A recent patent of interest is U.S. Pat. No. 4,319,032 to J. M. Sandri et al. in which the adhesion-promoting monomer is produced by the reaction of an omega aminoalkyl alkylene urea, such as 2-amino-ethyl ethylene urea, with an unsaturated glycidyl ether or ester. Allyl glycidyl ether is primarily contemplated, but glycidyl methacrylate is also suggested for use. Since many of the monomers which one would wish to have present in an emulsion copolymer polymerize better with acrylate or methacrylate unsaturation than with allylic unsaturation, it would be better to be able to use glycidyl methacrylate. However, when this was attempted in the Sandri et al. disclosure, they reported an increase in viscosity, which is detrimental. Of greater concern is the fact that the increased viscosity is accompanied by instability, the monomer product sometimes gelling while it is being made, and more frequently gelling within a few hours or a few days after production. The problem seems to be the fact that the acrylate or methacrylate unsaturation tends to polymerize and also to Michael adduct with the amino hydrogen atoms, these two actions tending to increase viscosity. The subsequent gelation at room temperature or below is more mysteriouss because the amino hydrogen atoms may no longer be present and polymerization generally requires higher temperature. In any event, these actions effectively prevent the use of even glycidyl methacrylate in the Sandri et al. environment as a practical matter (though not as a matter of scientific curiosity).
In accordance with this invention, an aminoalkyl alkylene urea is first reacted with a saturated monoepoxide to consume most or all of one of the two amino hydrogen atoms which are available and to leave most or all of the secondary amino hydrogen atoms available for subsequent reaction. These secondary amino hydrogen atoms are then reacted with glycidyl acrylate, glycidyl methacrylate, or a mixture thereof, in the presence of two different inhibitors. First, one must have present an inhibitor which retards the free-radical polymerization of ethylenic unsaturation, such as hydroquinone, the methyl ether of hydroquinone, beta-nitrostyrene and tertiary butyl catechol. Second, one must have present phenothiazine.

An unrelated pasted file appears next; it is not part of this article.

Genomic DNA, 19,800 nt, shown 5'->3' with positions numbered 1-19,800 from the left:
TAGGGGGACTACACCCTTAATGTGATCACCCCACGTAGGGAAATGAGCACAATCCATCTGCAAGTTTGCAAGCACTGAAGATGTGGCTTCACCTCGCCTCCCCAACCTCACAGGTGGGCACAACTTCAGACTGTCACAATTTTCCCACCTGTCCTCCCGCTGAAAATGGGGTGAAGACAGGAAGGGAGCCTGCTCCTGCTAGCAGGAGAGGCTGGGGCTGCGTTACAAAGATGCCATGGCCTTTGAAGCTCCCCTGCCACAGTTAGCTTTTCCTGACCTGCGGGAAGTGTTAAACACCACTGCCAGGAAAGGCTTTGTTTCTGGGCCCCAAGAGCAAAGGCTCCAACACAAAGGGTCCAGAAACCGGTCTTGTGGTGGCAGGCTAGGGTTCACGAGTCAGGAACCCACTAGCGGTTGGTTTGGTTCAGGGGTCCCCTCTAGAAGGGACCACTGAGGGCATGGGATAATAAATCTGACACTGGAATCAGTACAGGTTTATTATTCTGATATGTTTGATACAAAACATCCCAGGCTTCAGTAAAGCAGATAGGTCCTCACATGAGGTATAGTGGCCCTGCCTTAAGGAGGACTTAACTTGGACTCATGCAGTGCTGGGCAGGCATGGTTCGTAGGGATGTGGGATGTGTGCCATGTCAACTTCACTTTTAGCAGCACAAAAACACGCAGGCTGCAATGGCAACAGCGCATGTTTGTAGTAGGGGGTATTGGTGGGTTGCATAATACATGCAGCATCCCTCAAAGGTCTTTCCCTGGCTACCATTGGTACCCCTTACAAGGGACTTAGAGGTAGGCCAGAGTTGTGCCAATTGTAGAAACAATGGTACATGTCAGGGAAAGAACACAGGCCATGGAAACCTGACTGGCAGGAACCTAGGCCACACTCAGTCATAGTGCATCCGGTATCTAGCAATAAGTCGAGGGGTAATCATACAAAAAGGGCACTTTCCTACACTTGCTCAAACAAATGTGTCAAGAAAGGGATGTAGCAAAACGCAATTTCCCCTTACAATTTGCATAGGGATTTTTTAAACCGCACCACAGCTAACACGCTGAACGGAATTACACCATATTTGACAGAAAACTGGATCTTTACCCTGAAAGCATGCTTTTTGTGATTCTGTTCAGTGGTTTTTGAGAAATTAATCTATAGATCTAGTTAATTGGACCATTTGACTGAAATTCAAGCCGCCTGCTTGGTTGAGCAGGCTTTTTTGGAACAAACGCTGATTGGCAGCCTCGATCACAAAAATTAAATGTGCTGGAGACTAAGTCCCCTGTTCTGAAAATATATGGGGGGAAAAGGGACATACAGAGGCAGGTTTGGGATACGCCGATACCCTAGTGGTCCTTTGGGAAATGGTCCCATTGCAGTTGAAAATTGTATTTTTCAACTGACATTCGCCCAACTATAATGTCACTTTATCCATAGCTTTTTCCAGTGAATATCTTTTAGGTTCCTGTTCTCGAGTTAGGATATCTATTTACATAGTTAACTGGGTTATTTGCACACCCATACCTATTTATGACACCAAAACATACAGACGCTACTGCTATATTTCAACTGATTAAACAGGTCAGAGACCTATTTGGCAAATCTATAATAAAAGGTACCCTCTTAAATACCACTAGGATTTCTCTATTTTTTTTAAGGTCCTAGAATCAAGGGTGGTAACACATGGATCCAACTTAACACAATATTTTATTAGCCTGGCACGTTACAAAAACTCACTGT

These two agents are both necessary to prevent excessive thickening and/or gelation. The difficulty here is a peculiar one. In extreme situations the reaction mixture will gel during the reaction. More frequently, gelation occurs after the reaction is completed and while the reaction product is being stored under conditions which would be thought to avoid any tendency to polymerize. The usual polymerization inhibitors are ineffective when used alone, so it is concluded that the polymerization which causes thickening and gelation is somehow related to the presence of amine groups in the product. When both of the specified agents are present, the viscosity increase is minimized and gelation is avoided. The mechanism for this result is not fully understood.
The preferred urea compound is 2-aminoethyl ethylene urea. Under preferred conditions, one molar proportion of this compound is reacted with one molar proportion of a saturated monoepoxide, preferably either propylene or butylene oxide. This first stage reaction consumes most of the primary amino hydrogen atoms which is essential to minimize Michael adduction. As a matter of interest, when glycidyl methacrylate was used in the Sandri et al. patent, the primary amino hydrogen atoms were unreacted when the glycidyl methacrylate was introduced. Under these conditions, the mixture of inhibitors used herein are not effective.